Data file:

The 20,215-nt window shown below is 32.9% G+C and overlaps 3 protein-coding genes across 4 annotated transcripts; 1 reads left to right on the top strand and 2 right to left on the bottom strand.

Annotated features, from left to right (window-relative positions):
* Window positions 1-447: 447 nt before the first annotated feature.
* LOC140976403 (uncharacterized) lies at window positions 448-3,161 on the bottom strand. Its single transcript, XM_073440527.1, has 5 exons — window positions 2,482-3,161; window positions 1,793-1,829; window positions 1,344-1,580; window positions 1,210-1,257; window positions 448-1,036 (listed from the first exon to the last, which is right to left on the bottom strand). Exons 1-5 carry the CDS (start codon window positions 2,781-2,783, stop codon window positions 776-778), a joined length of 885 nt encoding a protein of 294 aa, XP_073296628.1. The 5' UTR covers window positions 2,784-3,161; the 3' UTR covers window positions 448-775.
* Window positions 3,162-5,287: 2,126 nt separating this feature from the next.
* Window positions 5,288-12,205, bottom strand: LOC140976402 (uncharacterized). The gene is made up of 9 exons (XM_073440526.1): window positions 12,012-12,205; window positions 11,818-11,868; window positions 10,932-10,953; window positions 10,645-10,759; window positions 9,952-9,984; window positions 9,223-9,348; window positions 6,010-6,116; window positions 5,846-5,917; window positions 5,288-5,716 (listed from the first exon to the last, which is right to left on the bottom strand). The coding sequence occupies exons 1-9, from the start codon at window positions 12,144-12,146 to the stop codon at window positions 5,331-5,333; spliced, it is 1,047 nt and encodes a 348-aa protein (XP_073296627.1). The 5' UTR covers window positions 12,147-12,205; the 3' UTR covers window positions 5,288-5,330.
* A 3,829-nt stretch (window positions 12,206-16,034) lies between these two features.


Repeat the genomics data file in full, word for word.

The 20,215-nt window shown below is 32.9% G+C and overlaps 3 protein-coding genes across 4 annotated transcripts; 1 reads left to right on the top strand and 2 right to left on the bottom strand.

Annotated features, from left to right (window-relative positions):
* Window positions 1-447: 447 nt before the first annotated feature.
* LOC140976403 (uncharacterized) lies at window positions 448-3,161 on the bottom strand. Its single transcript, XM_073440527.1, has 5 exons — window positions 2,482-3,161; window positions 1,793-1,829; window positions 1,344-1,580; window positions 1,210-1,257; window positions 448-1,036 (listed from the first exon to the last, which is right to left on the bottom strand). Exons 1-5 carry the CDS (start codon window positions 2,781-2,783, stop codon window positions 776-778), a joined length of 885 nt encoding a protein of 294 aa, XP_073296628.1. The 5' UTR covers window positions 2,784-3,161; the 3' UTR covers window positions 448-775.
* Window positions 3,162-5,287: 2,126 nt separating this feature from the next.
* Window positions 5,288-12,205, bottom strand: LOC140976402 (uncharacterized). The gene is made up of 9 exons (XM_073440526.1): window positions 12,012-12,205; window positions 11,818-11,868; window positions 10,932-10,953; window positions 10,645-10,759; window positions 9,952-9,984; window positions 9,223-9,348; window positions 6,010-6,116; window positions 5,846-5,917; window positions 5,288-5,716 (listed from the first exon to the last, which is right to left on the bottom strand). The coding sequence occupies exons 1-9, from the start codon at window positions 12,144-12,146 to the stop codon at window positions 5,331-5,333; spliced, it is 1,047 nt and encodes a 348-aa protein (XP_073296627.1). The 5' UTR covers window positions 12,147-12,205; the 3' UTR covers window positions 5,288-5,330.
* A 3,829-nt stretch (window positions 12,206-16,034) lies between these two features.